We had a lovely peaceful night , and if we hadn't had somewhere else to go would have stayed another day just to relax.
When researching Hethel airfield before this trip there was an interesting spin off, and so today we were to visit two former WW11 airfields. The first was at Old Buckenham, near Attleborough, Norfolk (N52.496602° E1.052798°). This airfield was the home of the USAAF 453rd Bomb Group, flying B24 Liberator bombers. There is a museum on the airfield which would have been interesting had it been open. In fact when we approached the entrance to the airfield there were large signs up stating that due to Covid-19 the airfield was strictly out of bounds to the public. Having by then turned in to the roadway leading to it, I was not going to back out on to the road, so up the roadway I went. There was nobody about at all, so I was able to take a couple of quick pictures before leaving, just in case they had a sniper on the roof.
So next it was Tibenham airfield, and frustratingly to reach it we had to back track all the way back to our campsite from last night, then off in the opposite direction. It wouldn't normally be a problem, but the roads around here can be fairly narrow and twisting.
Today Tibenham airfield (N52.458786° E1.162233°) is the home of the Norfolk Gliding Club www.norfolkglidingclub.com , who had very kindly given us permission to take a look round and park on the airfield overnight. So why the interest in Tibenham airfield? Well one of the pilot officers who served here was the famous Hollywood actor James Stewart.
So here's the story:
Jimmy had always been a flying enthusiast and whilst in Hollywood, sharing a house with Henry Fonda, he paid for flying lessons. By 1941 (the late start of the American’s in WWII) Stewart had both a private and commercial pilot’s license, owned a sporty Stinson 105 two-seater aircraft, and had logged more than 300 hours of personal flying time in his logbook.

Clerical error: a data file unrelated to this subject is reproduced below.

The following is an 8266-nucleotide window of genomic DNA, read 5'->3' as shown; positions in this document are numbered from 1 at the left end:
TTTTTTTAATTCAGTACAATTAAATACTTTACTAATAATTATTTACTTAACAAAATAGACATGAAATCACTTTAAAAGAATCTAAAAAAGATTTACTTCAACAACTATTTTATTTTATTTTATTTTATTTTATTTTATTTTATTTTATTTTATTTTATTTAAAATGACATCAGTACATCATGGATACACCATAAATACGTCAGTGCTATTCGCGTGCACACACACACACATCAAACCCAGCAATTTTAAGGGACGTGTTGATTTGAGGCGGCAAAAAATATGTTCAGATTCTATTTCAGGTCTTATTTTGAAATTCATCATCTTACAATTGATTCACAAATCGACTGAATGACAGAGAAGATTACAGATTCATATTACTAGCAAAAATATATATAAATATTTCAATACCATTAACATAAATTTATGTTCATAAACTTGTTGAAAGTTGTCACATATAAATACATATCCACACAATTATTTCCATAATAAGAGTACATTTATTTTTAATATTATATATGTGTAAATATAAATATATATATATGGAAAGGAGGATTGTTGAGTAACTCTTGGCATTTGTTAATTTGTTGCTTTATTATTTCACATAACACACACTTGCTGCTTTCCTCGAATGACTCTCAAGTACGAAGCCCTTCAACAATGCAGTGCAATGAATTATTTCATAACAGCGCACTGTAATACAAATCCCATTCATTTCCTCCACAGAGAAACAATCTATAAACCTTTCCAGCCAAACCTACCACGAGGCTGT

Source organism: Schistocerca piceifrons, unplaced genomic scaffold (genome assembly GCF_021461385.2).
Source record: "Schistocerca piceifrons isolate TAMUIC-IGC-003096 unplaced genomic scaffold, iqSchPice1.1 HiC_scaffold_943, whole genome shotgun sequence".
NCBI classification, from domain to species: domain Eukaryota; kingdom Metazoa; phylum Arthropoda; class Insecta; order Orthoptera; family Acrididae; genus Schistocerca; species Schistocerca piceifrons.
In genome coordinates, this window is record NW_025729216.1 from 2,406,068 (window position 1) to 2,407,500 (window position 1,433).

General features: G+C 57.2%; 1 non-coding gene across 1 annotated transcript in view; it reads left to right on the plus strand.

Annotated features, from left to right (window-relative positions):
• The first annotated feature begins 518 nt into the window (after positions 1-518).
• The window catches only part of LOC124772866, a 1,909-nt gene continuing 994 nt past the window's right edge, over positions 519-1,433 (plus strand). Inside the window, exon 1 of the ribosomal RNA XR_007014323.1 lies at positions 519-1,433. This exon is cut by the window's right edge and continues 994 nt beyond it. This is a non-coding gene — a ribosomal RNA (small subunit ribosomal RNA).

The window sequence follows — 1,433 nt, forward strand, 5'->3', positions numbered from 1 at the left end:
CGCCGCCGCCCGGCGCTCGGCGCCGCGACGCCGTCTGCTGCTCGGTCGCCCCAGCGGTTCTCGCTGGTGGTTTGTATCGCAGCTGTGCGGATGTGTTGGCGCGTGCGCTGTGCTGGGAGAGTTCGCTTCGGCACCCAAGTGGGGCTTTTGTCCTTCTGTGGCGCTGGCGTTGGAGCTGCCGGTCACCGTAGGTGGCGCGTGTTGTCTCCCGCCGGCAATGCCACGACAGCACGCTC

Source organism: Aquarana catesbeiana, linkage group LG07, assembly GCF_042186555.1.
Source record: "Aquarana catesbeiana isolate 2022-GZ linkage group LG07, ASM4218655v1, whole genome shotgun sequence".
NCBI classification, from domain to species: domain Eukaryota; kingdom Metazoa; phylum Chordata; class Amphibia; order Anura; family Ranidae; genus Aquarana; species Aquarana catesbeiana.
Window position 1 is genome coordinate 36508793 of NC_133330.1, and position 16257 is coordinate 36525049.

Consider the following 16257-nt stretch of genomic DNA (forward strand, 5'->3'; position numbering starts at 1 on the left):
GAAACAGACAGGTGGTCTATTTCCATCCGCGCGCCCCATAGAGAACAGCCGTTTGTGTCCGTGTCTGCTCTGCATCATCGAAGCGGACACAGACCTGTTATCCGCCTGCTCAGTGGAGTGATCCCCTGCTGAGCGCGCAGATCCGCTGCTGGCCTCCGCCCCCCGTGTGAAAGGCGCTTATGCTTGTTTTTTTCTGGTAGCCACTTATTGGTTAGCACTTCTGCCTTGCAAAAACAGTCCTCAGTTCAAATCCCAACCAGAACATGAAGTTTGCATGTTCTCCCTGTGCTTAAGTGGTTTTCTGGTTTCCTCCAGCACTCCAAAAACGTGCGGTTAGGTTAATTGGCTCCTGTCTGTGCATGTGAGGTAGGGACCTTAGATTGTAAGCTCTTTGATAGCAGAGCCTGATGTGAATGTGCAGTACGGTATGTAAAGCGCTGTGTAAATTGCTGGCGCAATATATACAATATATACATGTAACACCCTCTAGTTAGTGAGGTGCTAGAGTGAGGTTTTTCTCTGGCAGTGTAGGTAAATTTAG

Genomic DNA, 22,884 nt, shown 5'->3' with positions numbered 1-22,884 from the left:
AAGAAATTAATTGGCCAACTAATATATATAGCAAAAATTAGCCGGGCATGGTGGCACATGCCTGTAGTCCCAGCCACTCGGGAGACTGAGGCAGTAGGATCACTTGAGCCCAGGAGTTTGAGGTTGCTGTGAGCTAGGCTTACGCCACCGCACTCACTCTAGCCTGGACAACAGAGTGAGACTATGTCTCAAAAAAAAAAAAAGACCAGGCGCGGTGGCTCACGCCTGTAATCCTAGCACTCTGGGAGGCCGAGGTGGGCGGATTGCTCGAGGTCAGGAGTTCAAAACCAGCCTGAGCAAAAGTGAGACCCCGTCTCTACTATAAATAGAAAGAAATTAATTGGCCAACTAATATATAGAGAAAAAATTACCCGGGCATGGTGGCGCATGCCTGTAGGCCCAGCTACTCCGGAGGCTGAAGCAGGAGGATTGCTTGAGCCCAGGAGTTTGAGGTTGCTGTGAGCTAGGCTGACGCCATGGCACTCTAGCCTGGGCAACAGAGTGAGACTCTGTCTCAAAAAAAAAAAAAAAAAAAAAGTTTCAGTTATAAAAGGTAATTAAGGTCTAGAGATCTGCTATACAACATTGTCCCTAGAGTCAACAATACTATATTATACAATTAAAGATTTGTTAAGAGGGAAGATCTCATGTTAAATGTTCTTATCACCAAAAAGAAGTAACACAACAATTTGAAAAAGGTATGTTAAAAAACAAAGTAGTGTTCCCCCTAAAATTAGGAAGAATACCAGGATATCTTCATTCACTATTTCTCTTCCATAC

He joined the military and because of his flying experience was assigned to the Army Air Corp. Too old for regular flying-cadet status, Stewart applied for training directly as an Army Air Corps pilot. He was accepted and immediately began an extensive schedule of flight training and ground school class work leading to a commission and pilot’s wings.
Stewart sought a position to train for combat duty. It was not in his nature to pull strings. He had received his commission and air corps pilot’s wings by merit, hard work, and devotion to duty; he would seek combat duty the same way. He became involved in training air crew at various airfields around the USA, before himself training on a B-17 qualifying him to fly four-engine bombers. But he found it difficult to escape the role of trainers because someone in the chain of command had placed a hold order in his personal file. In short, apparently nobody wanted to take the responsibility of sending a famous movie star into combat when, if shot down, he could become a valuable hostage for the enemy.
Setting his disappointment and heartbreak aside, he threw himself full force into the all-consuming task at hand. He flew around-the-clock as a B-17 instructor pilot and was soon promoted to captain and given more responsibility as squadron commander.
Hearing rumours that he would be taken off flying duties and assigned to making training films or selling war bonds, he took decisive action. Casting aside all reservations he went to see his CO Colonel Arnold and pleaded his case to be assigned to a combat role. His plea was sympathetically heard and James Stewart found himself joining the 445th Group of B-24 Liberator bombers in third-phase training at Sioux City, Iowa.
When Captain Stewart reported to Col. Bob Terrill at Sioux City, he felt like a new man. Soon he would be out of the country, in combat, and beyond the reach of those who might try to cast him in a movie. Here with the 445th there was a terrible immediate purpose to everything a man learned...
In exactly nineteen days, Colonel Terrill appointed the newcomer a squadron commander leading the 703rd squadron. Perhaps this assignment was more significant than any Stewart has received, when it is considered that no group commander, faced with departure for combat, would have promoted an officer to such a key position without cold-blooded appraisal.
Right from the beginning Stewart developed an easy, friendly, approachable rapport with both officers and men of his squadron. He had direct responsibility for over four-hundred men and twenty-four bombers. They all knew of his other life in Hollywood, and they also knew he was a crack pilot and leader, and the word had been passed down about his undaunted and sure-handed skill in the cockpit.
While his primary interest involved the flying crews, Stewart had a special affection for the often unheralded ground crewmen who maintained the complicated Liberators. He began his personal custom of always remaining at the control tower until his last crew had returned. This hands-on interest became Stewart’s signature during his WWII career.